Tuesday, 11 February 2020
Questions without Notice
My question is to the Minister representing the Prime Minister, Senator Cormann. Prime Minister Morrison has promised Australians a strong and stable government. Today one Liberal MP has told The Australian that the Liberals' treatment of the Nationals was:
… like appeasing a child who has a tantrum. … This is what we have been doing for four years. The more they don't get their way the bigger the tantrum is.
How is the Prime Minister going to appease the Nationals this time?
It's good to see how the Australian Labor Party is asking the great questions about the future of our nation. I know that the senator is concerned, so let me reassure him that the Liberal-National coalition remains strong and united and continues to deliver for the Australian people. Having taken over a government from the Labor-Green coalition that preceded us, we turned around that disastrous situation that we inherited. Under that government there was a weakening economy, rising unemployment, a rapidly deteriorating budget position, chaos at our borders and people forced to pay more for their electricity in order to send higher emissions overseas. The last Labor-Green period in government was a complete failure. The Liberal and National parties in government continue to deliver for the Australian people, continue to deliver a stronger economy with better opportunities for Australian families to get ahead and, indeed, continue to keep our borders safe and secure. I put our record against the Labor-Green record any day.
They can come in here and ask juvenile university politics questions. Senator Sheldon, given that you used to be a national secretary of a great union, the Transport Workers Union, I think you should be embarrassed that you have accepted that sort of question from your tactics committee.
Yesterday former Prime Minister Turnbull told journalists in the Marble Foyer:
Those people who are advocating that the government should fund coal-fired power are basically making a case for higher emissions and higher energy prices, and that is nuts.
Does the Prime Minister agree with former Prime Minister Turnbull?
I thank you for the supplementary question. I remember my time in the Turnbull cabinet, when we initiated the Underwriting New Generation Investments program, which was deliberately technology neutral. It was during the during the Turnbull government that we thought very carefully about how we would deal with the clearly ongoing need for base-load power into the future as part of an energy mix that includes an increasing proportion of renewables.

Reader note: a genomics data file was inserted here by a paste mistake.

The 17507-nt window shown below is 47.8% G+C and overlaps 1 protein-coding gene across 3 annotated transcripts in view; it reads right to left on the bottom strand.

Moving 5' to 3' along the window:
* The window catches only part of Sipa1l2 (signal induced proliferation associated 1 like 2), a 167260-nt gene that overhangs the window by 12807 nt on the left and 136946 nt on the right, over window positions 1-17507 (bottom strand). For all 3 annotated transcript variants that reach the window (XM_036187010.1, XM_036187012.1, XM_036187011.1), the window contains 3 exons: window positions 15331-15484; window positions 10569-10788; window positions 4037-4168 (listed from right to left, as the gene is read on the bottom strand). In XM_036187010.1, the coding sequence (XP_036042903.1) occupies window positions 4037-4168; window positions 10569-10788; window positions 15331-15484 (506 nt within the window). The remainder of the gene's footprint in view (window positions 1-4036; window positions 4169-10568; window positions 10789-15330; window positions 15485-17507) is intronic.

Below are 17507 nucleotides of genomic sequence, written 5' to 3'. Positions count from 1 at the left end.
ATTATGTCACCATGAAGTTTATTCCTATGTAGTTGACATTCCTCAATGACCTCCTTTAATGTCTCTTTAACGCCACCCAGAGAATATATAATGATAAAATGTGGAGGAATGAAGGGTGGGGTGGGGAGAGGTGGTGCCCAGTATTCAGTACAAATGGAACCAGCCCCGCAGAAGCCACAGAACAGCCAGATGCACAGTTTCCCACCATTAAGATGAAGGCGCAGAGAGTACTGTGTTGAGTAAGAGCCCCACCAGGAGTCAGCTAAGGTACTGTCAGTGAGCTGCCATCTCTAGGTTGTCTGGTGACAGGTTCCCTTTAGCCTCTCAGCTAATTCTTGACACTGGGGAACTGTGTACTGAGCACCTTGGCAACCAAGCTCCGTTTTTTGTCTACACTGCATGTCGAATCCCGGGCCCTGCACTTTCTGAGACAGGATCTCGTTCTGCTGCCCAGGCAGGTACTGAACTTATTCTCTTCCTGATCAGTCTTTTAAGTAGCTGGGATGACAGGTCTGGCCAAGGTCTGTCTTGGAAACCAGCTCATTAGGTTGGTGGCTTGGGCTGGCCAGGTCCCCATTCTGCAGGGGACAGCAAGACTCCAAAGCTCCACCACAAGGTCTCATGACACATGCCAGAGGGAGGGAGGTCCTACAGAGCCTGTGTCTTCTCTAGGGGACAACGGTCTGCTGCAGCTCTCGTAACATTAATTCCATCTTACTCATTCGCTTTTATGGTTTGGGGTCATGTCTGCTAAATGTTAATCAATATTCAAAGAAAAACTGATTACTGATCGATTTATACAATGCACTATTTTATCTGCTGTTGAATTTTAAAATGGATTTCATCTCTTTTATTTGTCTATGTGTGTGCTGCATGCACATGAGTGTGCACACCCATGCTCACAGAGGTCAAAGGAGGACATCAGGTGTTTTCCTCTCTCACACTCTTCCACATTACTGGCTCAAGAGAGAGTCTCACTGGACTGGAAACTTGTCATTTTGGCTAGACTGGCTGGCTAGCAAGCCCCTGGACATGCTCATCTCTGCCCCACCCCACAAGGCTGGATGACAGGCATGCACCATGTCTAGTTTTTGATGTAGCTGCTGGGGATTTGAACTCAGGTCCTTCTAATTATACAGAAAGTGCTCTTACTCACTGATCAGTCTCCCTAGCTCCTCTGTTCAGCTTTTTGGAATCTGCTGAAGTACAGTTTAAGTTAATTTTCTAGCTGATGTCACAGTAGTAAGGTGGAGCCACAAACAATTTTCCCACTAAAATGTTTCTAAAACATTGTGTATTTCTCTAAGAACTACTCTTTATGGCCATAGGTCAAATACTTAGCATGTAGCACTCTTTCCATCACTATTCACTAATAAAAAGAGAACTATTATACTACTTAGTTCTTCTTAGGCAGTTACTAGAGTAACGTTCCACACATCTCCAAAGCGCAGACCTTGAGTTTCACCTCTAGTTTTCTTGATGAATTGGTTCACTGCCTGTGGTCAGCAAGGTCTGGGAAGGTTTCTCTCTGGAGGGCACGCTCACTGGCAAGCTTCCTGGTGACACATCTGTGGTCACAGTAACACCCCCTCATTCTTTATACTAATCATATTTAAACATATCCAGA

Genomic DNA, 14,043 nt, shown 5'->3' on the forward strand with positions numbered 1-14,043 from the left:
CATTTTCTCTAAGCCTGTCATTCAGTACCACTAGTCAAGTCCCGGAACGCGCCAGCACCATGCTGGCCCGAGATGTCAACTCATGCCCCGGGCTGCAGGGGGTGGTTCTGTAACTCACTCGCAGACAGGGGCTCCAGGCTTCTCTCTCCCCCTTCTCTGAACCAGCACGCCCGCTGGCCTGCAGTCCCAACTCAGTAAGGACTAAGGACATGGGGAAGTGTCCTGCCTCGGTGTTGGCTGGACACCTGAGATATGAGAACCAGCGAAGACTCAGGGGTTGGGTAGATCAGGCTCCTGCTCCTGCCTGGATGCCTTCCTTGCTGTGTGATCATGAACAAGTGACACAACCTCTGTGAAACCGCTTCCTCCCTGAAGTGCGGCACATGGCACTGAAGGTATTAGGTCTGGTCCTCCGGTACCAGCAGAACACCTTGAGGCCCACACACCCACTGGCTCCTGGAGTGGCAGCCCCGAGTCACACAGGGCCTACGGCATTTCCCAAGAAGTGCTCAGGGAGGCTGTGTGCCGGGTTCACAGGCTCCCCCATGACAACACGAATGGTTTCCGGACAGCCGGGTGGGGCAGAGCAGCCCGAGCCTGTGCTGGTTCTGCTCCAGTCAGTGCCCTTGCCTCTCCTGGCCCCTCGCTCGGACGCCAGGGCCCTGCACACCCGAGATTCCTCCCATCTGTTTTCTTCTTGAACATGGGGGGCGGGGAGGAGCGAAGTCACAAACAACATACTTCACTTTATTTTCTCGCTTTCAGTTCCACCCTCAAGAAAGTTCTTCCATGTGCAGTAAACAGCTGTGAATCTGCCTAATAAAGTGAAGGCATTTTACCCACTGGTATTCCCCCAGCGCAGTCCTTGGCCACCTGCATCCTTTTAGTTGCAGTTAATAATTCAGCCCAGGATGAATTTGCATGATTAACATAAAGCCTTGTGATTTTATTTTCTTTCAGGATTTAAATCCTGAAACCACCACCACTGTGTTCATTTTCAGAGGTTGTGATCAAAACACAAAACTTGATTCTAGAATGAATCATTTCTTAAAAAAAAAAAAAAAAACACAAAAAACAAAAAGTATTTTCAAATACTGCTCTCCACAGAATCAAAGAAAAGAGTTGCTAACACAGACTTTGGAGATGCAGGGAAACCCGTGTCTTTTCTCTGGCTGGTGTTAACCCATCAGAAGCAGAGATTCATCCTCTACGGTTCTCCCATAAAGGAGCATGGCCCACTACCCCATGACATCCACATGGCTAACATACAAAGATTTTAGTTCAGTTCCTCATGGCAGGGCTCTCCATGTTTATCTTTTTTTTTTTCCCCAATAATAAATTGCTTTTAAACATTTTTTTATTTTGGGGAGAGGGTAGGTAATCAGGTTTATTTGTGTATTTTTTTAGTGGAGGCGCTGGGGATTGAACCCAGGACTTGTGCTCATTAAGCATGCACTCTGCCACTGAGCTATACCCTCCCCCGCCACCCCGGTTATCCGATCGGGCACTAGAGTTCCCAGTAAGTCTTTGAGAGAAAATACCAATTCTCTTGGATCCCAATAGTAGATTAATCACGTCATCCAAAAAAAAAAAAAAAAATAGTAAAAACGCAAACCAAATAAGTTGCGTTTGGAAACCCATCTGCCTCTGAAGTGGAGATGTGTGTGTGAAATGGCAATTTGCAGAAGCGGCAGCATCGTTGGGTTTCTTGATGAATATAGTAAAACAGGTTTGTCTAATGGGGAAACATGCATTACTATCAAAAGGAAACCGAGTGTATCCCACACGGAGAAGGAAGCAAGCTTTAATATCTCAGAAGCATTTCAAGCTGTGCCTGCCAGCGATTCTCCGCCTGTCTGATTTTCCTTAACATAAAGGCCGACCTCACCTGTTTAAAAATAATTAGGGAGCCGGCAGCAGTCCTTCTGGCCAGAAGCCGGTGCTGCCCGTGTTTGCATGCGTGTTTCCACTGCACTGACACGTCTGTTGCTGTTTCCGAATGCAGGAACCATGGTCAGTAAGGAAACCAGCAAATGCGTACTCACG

Under our government, we are making record investments in renewables. We are also investing in the major battery of the nation through Snowy 2.0. We were always focused making sure that there was the opportunity for appropriate investment in base-load power generation that was appropriately affordable and reliable, including in coal. That was what accepting recommendation 4 of the ACCC report was all about. (Time expired)
I have provided an answer on record in relation to this. I don't agree with that description. Renewable energy is a very important part of our energy mix. In order to ensure that we can deliver affordable, reliable energy supplies, we need to ensure that we continue to make sensible decisions about the entire energy mix, which will continue to also rely substantially on Australian coal. Relying on Australian coal and demonstrating to the world how we are able to lower emissions through higher efficiency, lower emissions coal-fired power station technology will help reduce emissions around the world. If we displace ground coal, which is more polluting, with high-quality Australian black coal into HELE plants, that is a good thing for the environment. That is perhaps something that the Labor Party used to understand. If they thought about it, they might get their head around it again.